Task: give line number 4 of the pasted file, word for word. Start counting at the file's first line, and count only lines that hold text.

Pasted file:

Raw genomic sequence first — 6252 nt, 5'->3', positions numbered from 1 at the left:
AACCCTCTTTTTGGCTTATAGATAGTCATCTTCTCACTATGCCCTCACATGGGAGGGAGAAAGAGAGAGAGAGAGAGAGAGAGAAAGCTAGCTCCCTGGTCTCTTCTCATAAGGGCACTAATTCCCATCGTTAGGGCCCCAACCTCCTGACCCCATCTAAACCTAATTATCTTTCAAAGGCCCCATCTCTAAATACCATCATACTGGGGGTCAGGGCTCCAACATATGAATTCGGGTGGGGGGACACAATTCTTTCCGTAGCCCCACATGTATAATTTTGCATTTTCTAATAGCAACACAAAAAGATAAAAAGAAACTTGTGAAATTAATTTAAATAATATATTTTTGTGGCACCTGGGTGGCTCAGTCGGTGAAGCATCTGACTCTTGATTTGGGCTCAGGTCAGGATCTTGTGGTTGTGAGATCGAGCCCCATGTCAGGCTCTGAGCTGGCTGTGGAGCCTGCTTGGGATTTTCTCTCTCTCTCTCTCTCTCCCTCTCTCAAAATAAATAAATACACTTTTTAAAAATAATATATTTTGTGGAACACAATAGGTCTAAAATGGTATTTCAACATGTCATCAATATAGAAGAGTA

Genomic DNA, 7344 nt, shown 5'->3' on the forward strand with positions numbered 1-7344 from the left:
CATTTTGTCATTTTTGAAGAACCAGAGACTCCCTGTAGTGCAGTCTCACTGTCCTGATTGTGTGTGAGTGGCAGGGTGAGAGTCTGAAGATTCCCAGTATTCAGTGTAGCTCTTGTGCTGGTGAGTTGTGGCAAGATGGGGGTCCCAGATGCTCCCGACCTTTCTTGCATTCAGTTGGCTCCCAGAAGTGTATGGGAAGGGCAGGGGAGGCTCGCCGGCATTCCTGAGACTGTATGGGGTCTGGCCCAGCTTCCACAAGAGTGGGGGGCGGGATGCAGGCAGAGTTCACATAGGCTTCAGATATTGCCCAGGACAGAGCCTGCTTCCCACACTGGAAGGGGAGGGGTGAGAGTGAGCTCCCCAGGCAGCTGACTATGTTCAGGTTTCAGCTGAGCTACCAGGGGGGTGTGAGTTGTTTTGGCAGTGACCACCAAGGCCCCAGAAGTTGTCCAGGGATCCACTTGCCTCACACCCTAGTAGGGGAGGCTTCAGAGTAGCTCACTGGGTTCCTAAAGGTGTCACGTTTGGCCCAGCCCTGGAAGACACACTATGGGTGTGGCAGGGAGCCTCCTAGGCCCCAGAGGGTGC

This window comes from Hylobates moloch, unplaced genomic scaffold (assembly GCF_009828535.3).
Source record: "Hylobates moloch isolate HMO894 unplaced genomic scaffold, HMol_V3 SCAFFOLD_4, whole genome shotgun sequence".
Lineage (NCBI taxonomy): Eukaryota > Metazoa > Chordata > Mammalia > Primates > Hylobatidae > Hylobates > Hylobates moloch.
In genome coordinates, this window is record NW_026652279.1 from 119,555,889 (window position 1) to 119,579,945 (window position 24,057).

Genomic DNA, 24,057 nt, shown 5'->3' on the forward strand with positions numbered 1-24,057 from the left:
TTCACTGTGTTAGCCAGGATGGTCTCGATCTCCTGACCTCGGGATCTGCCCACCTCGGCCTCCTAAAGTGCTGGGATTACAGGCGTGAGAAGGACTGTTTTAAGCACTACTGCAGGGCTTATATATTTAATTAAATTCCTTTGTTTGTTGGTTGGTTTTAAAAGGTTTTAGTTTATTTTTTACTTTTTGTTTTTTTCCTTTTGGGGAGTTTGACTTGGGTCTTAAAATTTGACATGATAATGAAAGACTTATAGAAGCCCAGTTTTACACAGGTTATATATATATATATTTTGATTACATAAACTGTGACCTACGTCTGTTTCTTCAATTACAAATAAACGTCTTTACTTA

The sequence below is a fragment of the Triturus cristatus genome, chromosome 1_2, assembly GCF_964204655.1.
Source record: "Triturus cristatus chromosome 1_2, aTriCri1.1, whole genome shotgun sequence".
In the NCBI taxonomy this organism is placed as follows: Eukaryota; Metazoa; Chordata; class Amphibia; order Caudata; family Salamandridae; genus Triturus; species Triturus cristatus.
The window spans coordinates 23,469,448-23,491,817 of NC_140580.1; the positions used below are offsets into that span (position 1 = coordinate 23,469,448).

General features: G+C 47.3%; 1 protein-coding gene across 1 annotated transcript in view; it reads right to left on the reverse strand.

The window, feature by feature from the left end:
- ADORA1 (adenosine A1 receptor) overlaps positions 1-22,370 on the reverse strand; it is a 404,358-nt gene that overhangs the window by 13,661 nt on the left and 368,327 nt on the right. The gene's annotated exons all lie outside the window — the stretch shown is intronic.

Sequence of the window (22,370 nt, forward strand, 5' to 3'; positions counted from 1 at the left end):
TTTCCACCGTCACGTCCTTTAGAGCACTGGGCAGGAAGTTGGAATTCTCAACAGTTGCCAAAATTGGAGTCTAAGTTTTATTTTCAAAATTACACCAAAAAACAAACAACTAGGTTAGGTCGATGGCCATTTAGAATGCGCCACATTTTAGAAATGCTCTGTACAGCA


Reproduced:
CATTTTGTCATTTTTGAAGAACCAGAGACTCCCTGTAGTGCAGTCTCACTGTCCTGATTGTGTGTGAGTGGCAGGGTGAGAGTCTGAAGATTCCCAGTATTCAGTGTAGCTCTTGTGCTGGTGAGTTGTGGCAAGATGGGGGTCCCAGATGCTCCCGACCTTTCTTGCATTCAGTTGGCTCCCAGAAGTGTATGGGAAGGGCAGGGGAGGCTCGCCGGCATTCCTGAGACTGTATGGGGTCTGGCCCAGCTTCCACAAGAGTGGGGGGCGGGATGCAGGCAGAGTTCACATAGGCTTCAGATATTGCCCAGGACAGAGCCTGCTTCCCACACTGGAAGGGGAGGGGTGAGAGTGAGCTCCCCAGGCAGCTGACTATGTTCAGGTTTCAGCTGAGCTACCAGGGGGGTGTGAGTTGTTTTGGCAGTGACCACCAAGGCCCCAGAAGTTGTCCAGGGATCCACTTGCCTCACACCCTAGTAGGGGAGGCTTCAGAGTAGCTCACTGGGTTCCTAAAGGTGTCACGTTTGGCCCAGCCCTGGAAGACACACTATGGGTGTGGCAGGGAGCCTCCTAGGCCCCAGAGGGTGC